Even the ham-handed replacement refs and Roger Goodell's arrogance can't break the NFL's stranglehold on its fans.
Officials signal a touchdown by Seattle Seahawks wide receiver Golden Tate, obscured, on the last play of an NFL football game against the Green Bay Packers, Monday, Sept. 24, 2012, in Seattle. The Seahawks won 14-12.
Derrick Rhone-Dunn had not been impressive serving as the back judge in Monday night's game involving Green Bay and Seattle. Yet, here was his chance to end the night in heroic fashion, saving his collection of imitation officials, the NFL and Jon Gruden's blood pressure from spiraling into chaos.
More than most of the lady and gentlemen posing these days as the NFL's arbiters of on-field justice, Rhone-Dunn should have been up to this moment. He had worked as a Big 12 official, and was part of the crew for the 2007 Sugar Bowl.
Rhone-Dunn's experience was revealed as he moved into perfect position to view the result of the scrum that took place on a pass lofted to the end zone by Seattle's Russell Wilson on the last play.
A yard in front of Derrick, there was Green Bay's M.D. Jennings with the football tight to his chest and secured with two arms. And there was Seattle's Golden Tate with a late, one-armed reach-around, after he had lost contact with the football while in the air.
All Rhone-Dunn had to do was make an emphatic signal that this was an interception and a touchback, and the NFL would have survived another week of clownish but not catastrophic results with the flag-happy temps.
Sadly for all, except the members of the locked-out NFL Referees Association, Derrick choked. He made an innocuous arm-waving gesture, enabling the poorly located side judge, Lance Easley, to arrive on the scene and to signal touchdown -- giving the Seahawks an illegitimate victory.
Easley is a junior college and high school ref. Why would a guy who has worked a Sugar Bowl, and who had his eyes right on top of the play, decide to step aside for a colleague with a JUCO pedigree who did not have the great view?
I'm betting Derrick will be asking himself that question until this weekend, when he and Easley and the clueless leader of these sorry imposters, Wayne Elliott, get a chance to screw up another game.
On Tuesday, the NFL backed the decision to uphold the touchdown, which was announced in comedic fashion by Elliott with Pete Carroll, the jubilant Seattle coach, standing a couple of feet to his left.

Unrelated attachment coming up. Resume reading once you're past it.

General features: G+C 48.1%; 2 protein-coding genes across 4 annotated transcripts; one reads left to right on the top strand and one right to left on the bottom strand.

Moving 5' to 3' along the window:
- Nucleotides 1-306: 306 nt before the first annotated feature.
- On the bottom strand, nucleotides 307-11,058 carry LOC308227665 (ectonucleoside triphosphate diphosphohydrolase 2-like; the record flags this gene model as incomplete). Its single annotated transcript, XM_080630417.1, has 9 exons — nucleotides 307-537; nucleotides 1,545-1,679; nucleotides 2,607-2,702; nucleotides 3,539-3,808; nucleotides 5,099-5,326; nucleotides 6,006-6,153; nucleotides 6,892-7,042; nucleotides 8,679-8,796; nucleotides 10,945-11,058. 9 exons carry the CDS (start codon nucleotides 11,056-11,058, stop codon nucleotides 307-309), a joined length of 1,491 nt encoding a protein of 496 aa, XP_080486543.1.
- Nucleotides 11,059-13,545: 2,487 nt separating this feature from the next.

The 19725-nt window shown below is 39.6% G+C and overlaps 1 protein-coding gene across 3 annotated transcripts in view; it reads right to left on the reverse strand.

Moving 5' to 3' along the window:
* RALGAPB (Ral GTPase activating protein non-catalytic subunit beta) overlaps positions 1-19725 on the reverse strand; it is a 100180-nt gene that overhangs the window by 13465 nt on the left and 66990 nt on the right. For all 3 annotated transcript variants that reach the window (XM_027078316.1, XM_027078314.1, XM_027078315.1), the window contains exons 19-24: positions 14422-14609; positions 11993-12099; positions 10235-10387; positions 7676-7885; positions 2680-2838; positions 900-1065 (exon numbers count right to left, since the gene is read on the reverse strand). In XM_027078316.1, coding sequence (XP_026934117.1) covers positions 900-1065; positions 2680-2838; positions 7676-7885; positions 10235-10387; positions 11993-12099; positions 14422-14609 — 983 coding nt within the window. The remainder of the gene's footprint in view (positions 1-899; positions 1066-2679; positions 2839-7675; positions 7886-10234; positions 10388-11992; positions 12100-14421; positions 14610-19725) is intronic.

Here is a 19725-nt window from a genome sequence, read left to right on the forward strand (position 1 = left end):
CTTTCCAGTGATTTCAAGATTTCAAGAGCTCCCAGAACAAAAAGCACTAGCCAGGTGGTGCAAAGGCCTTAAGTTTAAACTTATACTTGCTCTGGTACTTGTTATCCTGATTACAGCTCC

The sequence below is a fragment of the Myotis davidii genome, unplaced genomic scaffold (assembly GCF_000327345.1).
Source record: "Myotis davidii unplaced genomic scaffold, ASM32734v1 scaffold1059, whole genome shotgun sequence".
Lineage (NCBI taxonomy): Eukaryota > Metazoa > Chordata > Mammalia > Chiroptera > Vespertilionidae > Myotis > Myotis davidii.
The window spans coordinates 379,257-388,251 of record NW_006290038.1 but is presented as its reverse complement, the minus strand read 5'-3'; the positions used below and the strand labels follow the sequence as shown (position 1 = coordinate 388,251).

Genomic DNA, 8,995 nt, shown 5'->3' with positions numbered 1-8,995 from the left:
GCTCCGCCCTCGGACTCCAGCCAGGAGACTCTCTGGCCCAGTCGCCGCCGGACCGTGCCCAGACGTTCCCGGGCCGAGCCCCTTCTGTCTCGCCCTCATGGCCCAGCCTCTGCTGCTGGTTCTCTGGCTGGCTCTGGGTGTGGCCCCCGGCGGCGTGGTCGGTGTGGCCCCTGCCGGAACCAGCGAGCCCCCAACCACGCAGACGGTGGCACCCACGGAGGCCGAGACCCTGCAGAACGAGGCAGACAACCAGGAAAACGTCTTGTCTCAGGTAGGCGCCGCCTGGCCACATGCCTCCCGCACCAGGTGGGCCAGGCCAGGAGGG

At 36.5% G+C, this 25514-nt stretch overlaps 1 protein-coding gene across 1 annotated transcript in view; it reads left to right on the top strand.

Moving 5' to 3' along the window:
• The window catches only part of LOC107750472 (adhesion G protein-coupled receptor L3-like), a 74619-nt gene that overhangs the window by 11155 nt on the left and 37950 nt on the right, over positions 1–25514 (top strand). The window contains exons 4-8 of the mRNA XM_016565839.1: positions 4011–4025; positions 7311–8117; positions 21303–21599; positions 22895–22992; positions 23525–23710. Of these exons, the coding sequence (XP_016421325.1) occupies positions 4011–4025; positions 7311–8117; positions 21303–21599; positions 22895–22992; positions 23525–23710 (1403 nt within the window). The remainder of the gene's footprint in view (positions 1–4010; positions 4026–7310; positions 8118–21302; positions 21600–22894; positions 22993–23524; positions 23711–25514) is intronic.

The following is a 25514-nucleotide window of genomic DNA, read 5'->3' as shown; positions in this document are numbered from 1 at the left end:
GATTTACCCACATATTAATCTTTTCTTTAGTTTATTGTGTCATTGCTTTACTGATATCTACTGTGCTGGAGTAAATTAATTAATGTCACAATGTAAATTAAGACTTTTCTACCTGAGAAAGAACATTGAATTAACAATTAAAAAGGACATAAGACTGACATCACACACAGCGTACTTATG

No doubt, the NFL's decision to go with doublespeak rather than to admit the outcome was a fiasco led more fans to social media and to websites to make this declaration:
They are done watching the NFL until the experienced refs are allowed to return to work.
I went to NFL.com early Tuesday morning, and the comment area was filled with these vows of NFL celibacy. Of course, the posters were all posers. The follow-up to Monday's brouhaha could lead to the largest NFL Network audience so far Thursday night when Cleveland visits Baltimore.
How could we resist? We get to watch Larry the Cable Guy lead an officiating crew, and maybe hear a louder, longer "manure chant'' than Ravens fans mustered during Sunday night's game with New England.
Which offers this reminder: There's about a 75-25 percent chance that the entire football was not inside the outside of the goalpost on Justin Tucker's winning field goal for Baltimore, meaning the ragtag refs might be on a two-game streak for producing erroneous results.
What does the NFL care? It knows that "The Shield'' is bullet-proof.
The NFL knows your threats to stop watching, attending and Fantasizing are hollow. It will remain the most watched, most profitable and most cynical league in the history of American sports.
Commissioner Roger Goodell grabbed 7 percent from the players with the lockout, and continues to steal the players' money with a weekly litany of fines. The lockout of the players worked so well that Goodell and the owners are now attempting to cut pension money and exert more authority over the refs ... and the product be damned.
Emperor Rog also knows how to deal with the peons, the taxpayers, who better not whine about ponying up a half-billion dollars to build a Taj Mahal of a stadium for a real estate developer from New Jersey, or your team will wind up in L.A.
The officials are frauds. The NFL's cover-up for them is a fraud. Results have turned fraudulent. The owners' financial demands are fraudulent.
And we'll all be watching Thursday night.
Patrick Reusse can be heard noon-4 weekdays on 1500-AM. email@example.com
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